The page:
Over the past few weeks we have had two clients who have annoyed their lower back in pilates classes and another couple of people have asked us how to get rid of the little pouch they have at the lower part of their stomach.
They are looking to flatten their tummies as they are going on a beach holiday this spring and will be wearing a swimming costumes for the first time in a few years.
Well, believe it or not the answer to both of these questions is most likely going to be the same. Both problems are caused by weak lower abdominal muscles. The people injuring their back in pilates are probably doing exercises that are too challenging for their current strength levels and are therefore recruiting their hip flexors, which in turn is pulling on their lower back (don’t worry, I will explain this as we go on). Those with the troublesome lower abdominal pouch have insufficient muscle tone which causes the pelvis to shift and the tummy to stick out.
If you would rather watch what I mean, check out this short video. It will explain what is going on and what you can do to fix it:
To address this issue we need to first go through a quick anatomy overview…
A big player in this problem is a muscle called the psoas muscle (one of the hip flexors). This muscle connects on the front of your thigh bone and pelvis and runs into the lower back on the opposite side. The psoas job is to flex your hip (if you think about standing and lifting your knee up that is an example of your hip flexor in action).
So when we walk, run, cycle or play sports we use our hip flexors, also when we sit our hip flexors are in a shortened position. So if you are sporty or spend a lot of time in a seated position (or both), chances are you might have tight hip flexors.
When your hip flexors get tight it tips your pelvis down and forward (anterior tilt), and in response to this you lose muscle tone in the lower abdominal (as well as the glutes, but that’s for another blog!).
Tight Hip Flexors
Before you start looking at exercises to strengthen your lower abs, you might need to first look at exercises to loosen the hip flexors and strengthen the glutes. Two of the best exercises to do this are shown below.
Hip Flexor stretch on a bench (if you find this stretch too intense, don’t raise your back foot onto a bench – just do the stretch on the floor).
Bridge. Aim to hold this for two minutes (if you feel your lower back at all, stop the exercise straight away).
After you have stretched the hip flexors and fired up the glutes you can then look to restore strength in the lower abdominals.
When it comes to training the lower abdominals I believe this is an area of training that is badly misunderstood and often poorly coached by trainers. It is important that you understand pelvis positioning. To do this we use a technique used in pilates known as finding neutral. To achieve neutral spine when lying on your back, start to rock your pelvis back and forward.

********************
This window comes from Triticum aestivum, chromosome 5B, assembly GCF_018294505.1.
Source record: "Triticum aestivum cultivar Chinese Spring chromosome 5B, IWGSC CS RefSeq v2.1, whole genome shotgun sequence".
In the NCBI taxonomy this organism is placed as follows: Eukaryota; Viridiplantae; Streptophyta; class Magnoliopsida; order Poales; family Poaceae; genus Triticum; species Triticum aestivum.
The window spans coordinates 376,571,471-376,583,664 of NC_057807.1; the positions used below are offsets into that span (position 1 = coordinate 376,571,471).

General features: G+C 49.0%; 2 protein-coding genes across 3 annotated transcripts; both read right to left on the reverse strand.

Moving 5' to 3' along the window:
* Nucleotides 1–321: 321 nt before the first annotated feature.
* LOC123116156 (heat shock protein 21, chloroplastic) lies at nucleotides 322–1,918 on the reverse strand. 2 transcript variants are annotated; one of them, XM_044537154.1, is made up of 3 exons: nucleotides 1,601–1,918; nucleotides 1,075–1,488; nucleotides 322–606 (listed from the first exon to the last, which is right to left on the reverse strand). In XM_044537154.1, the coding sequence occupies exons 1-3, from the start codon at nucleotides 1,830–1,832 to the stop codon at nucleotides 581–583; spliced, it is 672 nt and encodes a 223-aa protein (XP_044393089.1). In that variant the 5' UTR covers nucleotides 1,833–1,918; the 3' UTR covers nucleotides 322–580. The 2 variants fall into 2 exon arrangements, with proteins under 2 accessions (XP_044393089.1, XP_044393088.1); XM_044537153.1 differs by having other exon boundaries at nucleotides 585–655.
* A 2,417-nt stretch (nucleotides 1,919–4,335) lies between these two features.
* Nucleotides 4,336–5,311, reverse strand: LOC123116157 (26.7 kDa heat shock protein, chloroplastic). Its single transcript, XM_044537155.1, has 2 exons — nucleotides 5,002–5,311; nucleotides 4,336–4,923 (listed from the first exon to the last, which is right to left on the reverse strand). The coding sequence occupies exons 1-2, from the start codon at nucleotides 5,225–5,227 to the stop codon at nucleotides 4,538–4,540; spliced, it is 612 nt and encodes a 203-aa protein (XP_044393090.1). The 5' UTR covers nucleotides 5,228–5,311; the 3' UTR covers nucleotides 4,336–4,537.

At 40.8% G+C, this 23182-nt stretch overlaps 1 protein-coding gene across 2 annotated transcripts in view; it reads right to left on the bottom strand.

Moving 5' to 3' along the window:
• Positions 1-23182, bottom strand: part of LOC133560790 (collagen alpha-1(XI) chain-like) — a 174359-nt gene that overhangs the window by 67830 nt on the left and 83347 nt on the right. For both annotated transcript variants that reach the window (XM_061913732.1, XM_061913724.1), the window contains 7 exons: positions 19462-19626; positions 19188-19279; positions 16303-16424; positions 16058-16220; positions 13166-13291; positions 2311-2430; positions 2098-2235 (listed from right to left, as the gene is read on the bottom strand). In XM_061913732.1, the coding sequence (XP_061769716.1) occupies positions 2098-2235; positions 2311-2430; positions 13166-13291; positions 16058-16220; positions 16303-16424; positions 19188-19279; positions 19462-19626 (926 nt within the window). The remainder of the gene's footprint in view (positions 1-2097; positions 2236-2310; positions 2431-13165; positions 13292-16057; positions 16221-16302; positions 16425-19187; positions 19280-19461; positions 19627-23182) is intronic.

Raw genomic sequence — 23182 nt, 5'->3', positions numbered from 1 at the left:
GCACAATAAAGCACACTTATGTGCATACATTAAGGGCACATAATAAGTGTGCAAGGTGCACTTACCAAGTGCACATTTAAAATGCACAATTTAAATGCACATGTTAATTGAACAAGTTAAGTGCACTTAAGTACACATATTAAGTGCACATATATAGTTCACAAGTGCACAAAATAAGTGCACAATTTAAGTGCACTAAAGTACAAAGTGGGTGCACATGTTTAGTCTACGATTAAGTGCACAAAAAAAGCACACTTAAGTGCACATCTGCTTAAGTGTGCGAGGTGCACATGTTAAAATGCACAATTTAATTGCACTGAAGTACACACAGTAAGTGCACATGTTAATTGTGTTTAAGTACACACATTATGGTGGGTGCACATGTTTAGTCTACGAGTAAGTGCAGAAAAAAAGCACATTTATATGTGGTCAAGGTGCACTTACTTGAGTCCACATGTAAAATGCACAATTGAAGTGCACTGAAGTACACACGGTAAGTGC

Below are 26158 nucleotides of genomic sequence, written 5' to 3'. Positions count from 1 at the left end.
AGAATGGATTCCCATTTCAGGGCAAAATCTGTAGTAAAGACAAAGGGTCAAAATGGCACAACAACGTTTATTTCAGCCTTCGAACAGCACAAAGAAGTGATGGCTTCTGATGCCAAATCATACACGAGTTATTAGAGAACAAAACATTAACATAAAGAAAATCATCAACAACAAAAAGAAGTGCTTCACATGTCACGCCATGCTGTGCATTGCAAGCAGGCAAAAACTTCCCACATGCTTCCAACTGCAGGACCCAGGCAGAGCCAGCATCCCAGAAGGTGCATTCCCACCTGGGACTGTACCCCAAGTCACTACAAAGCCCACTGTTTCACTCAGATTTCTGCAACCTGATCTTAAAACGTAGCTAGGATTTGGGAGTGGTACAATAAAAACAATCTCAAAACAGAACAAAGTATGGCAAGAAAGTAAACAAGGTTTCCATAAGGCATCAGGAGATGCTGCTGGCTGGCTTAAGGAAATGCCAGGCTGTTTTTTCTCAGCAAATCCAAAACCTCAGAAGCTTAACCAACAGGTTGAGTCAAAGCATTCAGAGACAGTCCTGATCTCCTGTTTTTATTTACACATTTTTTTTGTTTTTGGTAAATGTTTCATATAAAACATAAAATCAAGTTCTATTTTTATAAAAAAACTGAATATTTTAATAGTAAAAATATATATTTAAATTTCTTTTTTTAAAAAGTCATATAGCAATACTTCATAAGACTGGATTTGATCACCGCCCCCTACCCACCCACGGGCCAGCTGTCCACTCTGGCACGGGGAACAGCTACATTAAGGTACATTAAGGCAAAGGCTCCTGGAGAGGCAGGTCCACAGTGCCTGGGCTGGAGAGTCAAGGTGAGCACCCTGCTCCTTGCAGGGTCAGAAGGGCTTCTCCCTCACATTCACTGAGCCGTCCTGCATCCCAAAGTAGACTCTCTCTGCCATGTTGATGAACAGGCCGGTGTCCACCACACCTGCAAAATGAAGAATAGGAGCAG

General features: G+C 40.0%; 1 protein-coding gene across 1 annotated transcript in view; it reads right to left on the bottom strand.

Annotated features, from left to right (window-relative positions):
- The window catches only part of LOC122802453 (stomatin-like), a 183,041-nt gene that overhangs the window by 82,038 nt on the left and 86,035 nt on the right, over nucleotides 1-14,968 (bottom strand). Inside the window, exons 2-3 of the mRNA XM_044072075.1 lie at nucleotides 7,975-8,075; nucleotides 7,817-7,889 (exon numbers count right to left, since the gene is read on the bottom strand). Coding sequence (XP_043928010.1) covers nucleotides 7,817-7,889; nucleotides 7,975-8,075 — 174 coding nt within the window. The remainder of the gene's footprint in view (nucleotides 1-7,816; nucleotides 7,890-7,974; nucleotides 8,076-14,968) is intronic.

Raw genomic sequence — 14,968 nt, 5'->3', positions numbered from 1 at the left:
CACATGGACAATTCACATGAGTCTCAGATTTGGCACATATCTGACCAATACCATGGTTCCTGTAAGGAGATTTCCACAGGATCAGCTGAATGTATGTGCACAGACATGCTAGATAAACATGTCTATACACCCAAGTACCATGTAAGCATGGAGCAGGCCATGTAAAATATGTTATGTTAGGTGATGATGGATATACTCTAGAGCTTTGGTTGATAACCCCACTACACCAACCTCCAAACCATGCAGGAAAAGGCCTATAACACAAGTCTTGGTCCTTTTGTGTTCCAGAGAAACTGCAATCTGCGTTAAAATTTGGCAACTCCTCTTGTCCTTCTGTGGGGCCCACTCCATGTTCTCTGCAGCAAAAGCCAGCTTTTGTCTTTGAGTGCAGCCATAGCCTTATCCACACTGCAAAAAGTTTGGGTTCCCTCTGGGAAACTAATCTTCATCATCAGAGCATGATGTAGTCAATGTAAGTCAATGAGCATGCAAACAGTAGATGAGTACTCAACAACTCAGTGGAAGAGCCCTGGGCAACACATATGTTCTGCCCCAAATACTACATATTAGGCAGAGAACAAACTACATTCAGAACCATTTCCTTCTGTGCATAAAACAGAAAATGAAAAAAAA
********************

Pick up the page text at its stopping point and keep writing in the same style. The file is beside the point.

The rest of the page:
When you tilt your pelvis forward (anterior tilt) a gap should appear between your lower back and the floor. When you pull your pelvis back and up (posterior tilt) your back should flatten onto the floor. In pilates, the neutral spine position is when you find the midway point between the two tilts and then gently draw your core muscles on.
This is the position your spine should be in when performing any lower abdominal exercises. If you lose neutral spin or can’t control that position you should either cease the exercise or find an easier version of it.
These are the mistakes we see people making when it comes to lower abdominal exercises
1. Trying to flatten the back onto floor
Many people have been taught or believe that their aim when training abdominals is to flatten their lower back against the floor. This is not the idea of abdominal exercises as to do this you are forcing the lower back into an unnatural position which can sometimes place undue stress on the lower back.
2. Doing too big a movement
Doing lower abdominal exercises with straight legs is a very advanced exercise. The long lever plus the weight off both your legs can make keeping the spine in neutral position very difficult. If you do an exercise that is outside your lower abdominal muscle capabilities, chances are you will recruit your hip flexors and potentially annoy your lower back.
3. Working beyond failure
If you work past the point of fatigue with your lower abdominal exercises your body will again likely recruit the hip flexors to help with the load. And this is the opposite of what we are trying to achieve.
Where to start with lower Abdominal Training
When starting working with a client we assess to see which level of lower abdominal exercises we should start with. Then, as they become successful at each level we look to move them onto the next level.
Level 1: Pelvic rocks (as described above)
For someone with really weak lower abdominal muscles pelvic rocks can be a great way to re awaken lower abs.
Level 2: Heel glides
Find Neutral. Lift one foot off the floor and straighten your leg out. Return to start and repeat on other leg.
Level 3: Table top
Hold position as shown in image below. Aim for 30-45 seconds.
Level 4: Single leg heel taps
Start the table top position (see image above). The lower one heel towards the ground. Take it as far as you can before you lose neutral spine. Then pull your knee back in towards you. Then repeat on the other side
Level 5: Double Heel taps
Same as single legs(the more you lengthen your legs the more challenging the exercise becomes).
I hope this has helped clear up the mystery of how to get rid of the lower abdominal pouch and how to exercise lower abdominals without annoying your lower back.
Let me know how you get on with this and if you have any questions or feedback please get in touch.
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